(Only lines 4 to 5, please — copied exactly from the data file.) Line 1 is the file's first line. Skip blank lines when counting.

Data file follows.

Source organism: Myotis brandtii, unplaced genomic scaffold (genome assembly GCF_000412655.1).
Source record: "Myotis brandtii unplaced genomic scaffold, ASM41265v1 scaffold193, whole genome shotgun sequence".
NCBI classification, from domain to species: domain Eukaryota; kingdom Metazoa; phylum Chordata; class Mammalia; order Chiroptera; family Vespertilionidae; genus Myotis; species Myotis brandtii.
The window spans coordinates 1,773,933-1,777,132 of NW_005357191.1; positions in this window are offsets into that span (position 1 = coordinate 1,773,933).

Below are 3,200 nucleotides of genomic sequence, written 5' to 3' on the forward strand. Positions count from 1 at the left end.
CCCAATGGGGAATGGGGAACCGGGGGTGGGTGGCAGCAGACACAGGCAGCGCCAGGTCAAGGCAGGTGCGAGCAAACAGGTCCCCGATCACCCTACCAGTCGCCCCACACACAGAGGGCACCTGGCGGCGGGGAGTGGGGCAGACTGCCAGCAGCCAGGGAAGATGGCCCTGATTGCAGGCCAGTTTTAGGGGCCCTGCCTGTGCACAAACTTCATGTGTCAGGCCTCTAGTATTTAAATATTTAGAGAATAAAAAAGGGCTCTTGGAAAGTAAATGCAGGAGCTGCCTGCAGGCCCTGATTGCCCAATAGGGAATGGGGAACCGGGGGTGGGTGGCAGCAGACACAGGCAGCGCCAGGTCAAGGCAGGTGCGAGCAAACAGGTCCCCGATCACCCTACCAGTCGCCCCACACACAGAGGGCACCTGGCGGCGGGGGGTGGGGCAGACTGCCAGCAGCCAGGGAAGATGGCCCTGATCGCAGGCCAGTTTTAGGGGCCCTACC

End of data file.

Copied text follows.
The window spans coordinates 1,773,933-1,777,132 of NW_005357191.1; positions in this window are offsets into that span (position 1 = coordinate 1,773,933).

Below are 3,200 nucleotides of genomic sequence, written 5' to 3' on the forward strand. Positions count from 1 at the left end.